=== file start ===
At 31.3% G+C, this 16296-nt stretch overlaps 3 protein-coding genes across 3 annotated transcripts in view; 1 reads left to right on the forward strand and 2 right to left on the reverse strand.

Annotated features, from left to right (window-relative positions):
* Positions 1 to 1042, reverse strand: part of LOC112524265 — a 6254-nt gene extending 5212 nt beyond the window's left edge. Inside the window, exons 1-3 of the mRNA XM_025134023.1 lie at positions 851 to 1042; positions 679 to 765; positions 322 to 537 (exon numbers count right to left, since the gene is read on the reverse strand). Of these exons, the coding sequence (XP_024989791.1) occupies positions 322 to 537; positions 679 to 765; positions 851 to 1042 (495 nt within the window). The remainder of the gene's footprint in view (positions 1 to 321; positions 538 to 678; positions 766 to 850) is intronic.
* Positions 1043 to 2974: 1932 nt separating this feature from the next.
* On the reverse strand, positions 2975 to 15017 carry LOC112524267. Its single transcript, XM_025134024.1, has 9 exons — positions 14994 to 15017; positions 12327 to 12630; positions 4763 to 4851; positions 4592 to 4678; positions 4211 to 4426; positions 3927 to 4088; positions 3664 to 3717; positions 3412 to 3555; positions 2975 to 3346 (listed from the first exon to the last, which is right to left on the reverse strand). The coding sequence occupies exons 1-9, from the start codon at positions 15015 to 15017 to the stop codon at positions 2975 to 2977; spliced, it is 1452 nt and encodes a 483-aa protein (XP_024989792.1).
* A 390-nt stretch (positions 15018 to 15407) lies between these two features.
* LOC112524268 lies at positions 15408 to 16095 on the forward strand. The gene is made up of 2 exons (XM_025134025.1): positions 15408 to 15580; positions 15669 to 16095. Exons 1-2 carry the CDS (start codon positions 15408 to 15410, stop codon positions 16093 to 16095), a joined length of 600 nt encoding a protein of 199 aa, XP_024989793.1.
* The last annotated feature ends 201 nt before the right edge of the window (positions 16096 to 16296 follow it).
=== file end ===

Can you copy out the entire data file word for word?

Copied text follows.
At 31.3% G+C, this 16296-nt stretch overlaps 3 protein-coding genes across 3 annotated transcripts in view; 1 reads left to right on the forward strand and 2 right to left on the reverse strand.

Annotated features, from left to right (window-relative positions):
* Positions 1 to 1042, reverse strand: part of LOC112524265 — a 6254-nt gene extending 5212 nt beyond the window's left edge. Inside the window, exons 1-3 of the mRNA XM_025134023.1 lie at positions 851 to 1042; positions 679 to 765; positions 322 to 537 (exon numbers count right to left, since the gene is read on the reverse strand). Of these exons, the coding sequence (XP_024989791.1) occupies positions 322 to 537; positions 679 to 765; positions 851 to 1042 (495 nt within the window). The remainder of the gene's footprint in view (positions 1 to 321; positions 538 to 678; positions 766 to 850) is intronic.
* Positions 1043 to 2974: 1932 nt separating this feature from the next.
* On the reverse strand, positions 2975 to 15017 carry LOC112524267. Its single transcript, XM_025134024.1, has 9 exons — positions 14994 to 15017; positions 12327 to 12630; positions 4763 to 4851; positions 4592 to 4678; positions 4211 to 4426; positions 3927 to 4088; positions 3664 to 3717; positions 3412 to 3555; positions 2975 to 3346 (listed from the first exon to the last, which is right to left on the reverse strand). The coding sequence occupies exons 1-9, from the start codon at positions 15015 to 15017 to the stop codon at positions 2975 to 2977; spliced, it is 1452 nt and encodes a 483-aa protein (XP_024989792.1).
* A 390-nt stretch (positions 15018 to 15407) lies between these two features.
* LOC112524268 lies at positions 15408 to 16095 on the forward strand. The gene is made up of 2 exons (XM_025134025.1): positions 15408 to 15580; positions 15669 to 16095. Exons 1-2 carry the CDS (start codon positions 15408 to 15410, stop codon positions 16093 to 16095), a joined length of 600 nt encoding a protein of 199 aa, XP_024989793.1.
* The last annotated feature ends 201 nt before the right edge of the window (positions 16096 to 16296 follow it).